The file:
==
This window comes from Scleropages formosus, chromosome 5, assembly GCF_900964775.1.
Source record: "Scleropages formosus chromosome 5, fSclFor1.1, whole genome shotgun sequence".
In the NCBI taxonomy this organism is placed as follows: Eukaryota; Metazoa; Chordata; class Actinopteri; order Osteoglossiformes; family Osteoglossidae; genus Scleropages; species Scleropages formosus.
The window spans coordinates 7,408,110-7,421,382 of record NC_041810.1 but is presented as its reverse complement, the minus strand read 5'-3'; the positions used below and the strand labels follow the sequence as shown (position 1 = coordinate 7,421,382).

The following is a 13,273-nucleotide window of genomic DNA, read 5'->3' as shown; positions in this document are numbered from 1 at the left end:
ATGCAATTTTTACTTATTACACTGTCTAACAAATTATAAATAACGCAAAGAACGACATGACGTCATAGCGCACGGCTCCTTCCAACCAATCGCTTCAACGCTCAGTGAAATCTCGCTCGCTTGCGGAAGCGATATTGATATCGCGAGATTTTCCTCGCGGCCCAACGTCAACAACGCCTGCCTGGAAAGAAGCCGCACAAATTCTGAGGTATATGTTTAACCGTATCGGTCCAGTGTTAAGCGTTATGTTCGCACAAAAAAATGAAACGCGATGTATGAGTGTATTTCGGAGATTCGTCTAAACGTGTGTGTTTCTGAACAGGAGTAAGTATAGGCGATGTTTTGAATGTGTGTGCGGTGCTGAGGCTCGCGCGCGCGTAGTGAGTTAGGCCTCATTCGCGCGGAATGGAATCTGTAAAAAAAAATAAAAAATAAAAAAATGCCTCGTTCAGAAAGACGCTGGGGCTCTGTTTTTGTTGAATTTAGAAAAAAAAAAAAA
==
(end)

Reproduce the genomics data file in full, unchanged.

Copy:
This window comes from Scleropages formosus, chromosome 5, assembly GCF_900964775.1.
Source record: "Scleropages formosus chromosome 5, fSclFor1.1, whole genome shotgun sequence".
In the NCBI taxonomy this organism is placed as follows: Eukaryota; Metazoa; Chordata; class Actinopteri; order Osteoglossiformes; family Osteoglossidae; genus Scleropages; species Scleropages formosus.
The window spans coordinates 7,408,110-7,421,382 of record NC_041810.1 but is presented as its reverse complement, the minus strand read 5'-3'; the positions used below and the strand labels follow the sequence as shown (position 1 = coordinate 7,421,382).

The following is a 13,273-nucleotide window of genomic DNA, read 5'->3' as shown; positions in this document are numbered from 1 at the left end:
ATGCAATTTTTACTTATTACACTGTCTAACAAATTATAAATAACGCAAAGAACGACATGACGTCATAGCGCACGGCTCCTTCCAACCAATCGCTTCAACGCTCAGTGAAATCTCGCTCGCTTGCGGAAGCGATATTGATATCGCGAGATTTTCCTCGCGGCCCAACGTCAACAACGCCTGCCTGGAAAGAAGCCGCACAAATTCTGAGGTATATGTTTAACCGTATCGGTCCAGTGTTAAGCGTTATGTTCGCACAAAAAAATGAAACGCGATGTATGAGTGTATTTCGGAGATTCGTCTAAACGTGTGTGTTTCTGAACAGGAGTAAGTATAGGCGATGTTTTGAATGTGTGTGCGGTGCTGAGGCTCGCGCGCGCGTAGTGAGTTAGGCCTCATTCGCGCGGAATGGAATCTGTAAAAAAAAATAAAAAATAAAAAAATGCCTCGTTCAGAAAGACGCTGGGGCTCTGTTTTTGTTGAATTTAGAAAAAAAAAAAAA